From Daydream to Reality

Getting these ideas together is all well and good but what do you do with them now? This is the tricky bit, partly because everyone’s current reality, and everyone’s daydream, will look completely different. Maybe your daydream is only a few steps from your current reality and all you need to do is widen your network, pitch an idea to your boss, or explore undertaking a training that would help you achieve promotion. On the other hand, maybe your daydream is a world away from your current reality and achieving it will involve retraining, or even going back to school. I am well aware that for many people, pursuing a daydream career seems impossible.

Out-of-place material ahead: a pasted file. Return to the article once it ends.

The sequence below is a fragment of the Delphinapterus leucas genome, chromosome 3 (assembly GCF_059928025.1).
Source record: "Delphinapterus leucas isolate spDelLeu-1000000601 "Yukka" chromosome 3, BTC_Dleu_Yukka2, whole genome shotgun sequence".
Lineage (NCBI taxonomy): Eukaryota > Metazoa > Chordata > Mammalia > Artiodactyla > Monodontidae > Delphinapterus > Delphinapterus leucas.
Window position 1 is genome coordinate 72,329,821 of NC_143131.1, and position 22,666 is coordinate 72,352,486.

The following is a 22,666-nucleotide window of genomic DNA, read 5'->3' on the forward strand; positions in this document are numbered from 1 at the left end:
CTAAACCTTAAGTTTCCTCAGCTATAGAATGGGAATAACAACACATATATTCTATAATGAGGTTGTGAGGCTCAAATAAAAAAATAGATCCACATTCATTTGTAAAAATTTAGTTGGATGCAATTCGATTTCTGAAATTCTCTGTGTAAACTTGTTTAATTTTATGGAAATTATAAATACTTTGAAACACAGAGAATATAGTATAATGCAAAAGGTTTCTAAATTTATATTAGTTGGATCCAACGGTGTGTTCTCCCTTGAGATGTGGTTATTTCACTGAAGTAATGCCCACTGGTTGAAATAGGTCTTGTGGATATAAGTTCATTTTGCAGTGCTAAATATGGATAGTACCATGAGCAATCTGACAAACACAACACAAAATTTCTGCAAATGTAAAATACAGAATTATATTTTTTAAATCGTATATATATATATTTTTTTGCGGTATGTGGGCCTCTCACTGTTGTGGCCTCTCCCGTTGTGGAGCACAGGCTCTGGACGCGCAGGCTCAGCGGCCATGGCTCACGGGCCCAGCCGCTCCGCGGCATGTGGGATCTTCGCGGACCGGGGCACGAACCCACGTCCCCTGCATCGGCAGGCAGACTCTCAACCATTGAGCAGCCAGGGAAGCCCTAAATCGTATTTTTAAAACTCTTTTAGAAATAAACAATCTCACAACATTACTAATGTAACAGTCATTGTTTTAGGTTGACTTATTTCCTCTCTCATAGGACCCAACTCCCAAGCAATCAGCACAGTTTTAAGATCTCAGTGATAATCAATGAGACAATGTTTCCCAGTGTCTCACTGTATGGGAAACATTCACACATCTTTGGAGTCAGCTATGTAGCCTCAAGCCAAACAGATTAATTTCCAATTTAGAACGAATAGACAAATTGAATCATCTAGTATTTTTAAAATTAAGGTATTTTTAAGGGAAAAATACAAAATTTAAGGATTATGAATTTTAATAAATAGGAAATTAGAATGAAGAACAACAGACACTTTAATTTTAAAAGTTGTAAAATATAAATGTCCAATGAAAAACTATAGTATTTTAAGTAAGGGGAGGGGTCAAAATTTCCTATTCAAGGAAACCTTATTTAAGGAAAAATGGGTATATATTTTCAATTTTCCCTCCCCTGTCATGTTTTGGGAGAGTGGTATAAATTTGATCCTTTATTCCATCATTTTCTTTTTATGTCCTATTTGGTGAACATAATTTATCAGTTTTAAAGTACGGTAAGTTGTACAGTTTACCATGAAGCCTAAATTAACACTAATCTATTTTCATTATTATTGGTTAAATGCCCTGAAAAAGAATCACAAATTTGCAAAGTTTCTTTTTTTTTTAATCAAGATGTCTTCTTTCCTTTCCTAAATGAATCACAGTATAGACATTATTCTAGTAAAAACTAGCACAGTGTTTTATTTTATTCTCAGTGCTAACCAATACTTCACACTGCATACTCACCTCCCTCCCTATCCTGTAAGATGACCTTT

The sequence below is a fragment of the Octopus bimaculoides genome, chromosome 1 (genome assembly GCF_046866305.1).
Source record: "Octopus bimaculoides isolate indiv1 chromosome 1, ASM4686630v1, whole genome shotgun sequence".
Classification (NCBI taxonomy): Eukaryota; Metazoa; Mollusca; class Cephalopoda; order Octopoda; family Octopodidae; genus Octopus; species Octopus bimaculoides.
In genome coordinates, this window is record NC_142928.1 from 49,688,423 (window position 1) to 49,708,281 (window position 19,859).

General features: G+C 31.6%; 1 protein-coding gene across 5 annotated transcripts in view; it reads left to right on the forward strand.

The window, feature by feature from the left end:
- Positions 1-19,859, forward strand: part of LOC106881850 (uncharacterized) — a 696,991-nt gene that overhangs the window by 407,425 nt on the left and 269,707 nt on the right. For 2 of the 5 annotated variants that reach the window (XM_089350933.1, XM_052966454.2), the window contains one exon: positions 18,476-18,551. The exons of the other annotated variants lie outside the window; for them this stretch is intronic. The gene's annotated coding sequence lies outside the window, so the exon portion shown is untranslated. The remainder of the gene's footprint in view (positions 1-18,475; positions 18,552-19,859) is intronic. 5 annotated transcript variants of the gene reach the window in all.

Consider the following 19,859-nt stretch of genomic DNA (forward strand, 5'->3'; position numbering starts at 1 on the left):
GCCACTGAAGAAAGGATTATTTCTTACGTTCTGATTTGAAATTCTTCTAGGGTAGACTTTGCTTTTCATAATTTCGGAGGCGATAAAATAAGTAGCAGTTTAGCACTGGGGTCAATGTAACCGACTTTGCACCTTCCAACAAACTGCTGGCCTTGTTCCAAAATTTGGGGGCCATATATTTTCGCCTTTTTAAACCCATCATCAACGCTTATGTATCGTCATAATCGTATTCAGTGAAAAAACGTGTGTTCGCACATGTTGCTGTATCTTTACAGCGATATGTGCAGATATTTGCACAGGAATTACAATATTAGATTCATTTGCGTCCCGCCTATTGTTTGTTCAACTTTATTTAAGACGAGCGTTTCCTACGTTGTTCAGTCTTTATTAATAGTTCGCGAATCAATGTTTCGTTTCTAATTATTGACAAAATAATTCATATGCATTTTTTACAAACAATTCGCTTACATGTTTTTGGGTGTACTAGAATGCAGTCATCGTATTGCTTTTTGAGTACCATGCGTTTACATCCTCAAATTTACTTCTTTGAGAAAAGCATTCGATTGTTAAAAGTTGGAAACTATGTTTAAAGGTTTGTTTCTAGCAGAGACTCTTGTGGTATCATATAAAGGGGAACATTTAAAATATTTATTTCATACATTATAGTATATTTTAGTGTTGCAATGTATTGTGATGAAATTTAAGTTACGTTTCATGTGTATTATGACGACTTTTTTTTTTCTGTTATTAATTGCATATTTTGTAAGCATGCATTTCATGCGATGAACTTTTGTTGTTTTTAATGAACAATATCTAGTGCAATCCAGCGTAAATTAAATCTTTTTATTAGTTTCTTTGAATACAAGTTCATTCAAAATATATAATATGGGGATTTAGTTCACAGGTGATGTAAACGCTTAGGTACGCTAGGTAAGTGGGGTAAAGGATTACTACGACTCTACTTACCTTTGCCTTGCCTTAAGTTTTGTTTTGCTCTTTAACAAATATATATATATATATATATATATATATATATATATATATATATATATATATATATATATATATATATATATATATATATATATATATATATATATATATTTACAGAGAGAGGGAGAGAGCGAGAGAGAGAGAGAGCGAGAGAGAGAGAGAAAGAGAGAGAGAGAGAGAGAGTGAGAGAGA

Getting from A to B when you’ve got bills to pay, a family to provide for, or limited opportunities to undertake further training can seem like an unbridgeable gulf. I know myself to be very privileged when it comes to the opportunities I have had and continue to have, but even though I can see where I want to get to, I struggled to imagine how I might get there. I need the full time wage I currently earn and achieving my dream work-life seemed to require more time and/or money than I have to give.

I had to acknowledge that if this was something I truly wanted, I would have to be in it for the long haul. I would have to find a way to create small stepping stones to get across that gulf and accept that it might take years to reach my end goal, if I got there at all. So that is what I’m doing.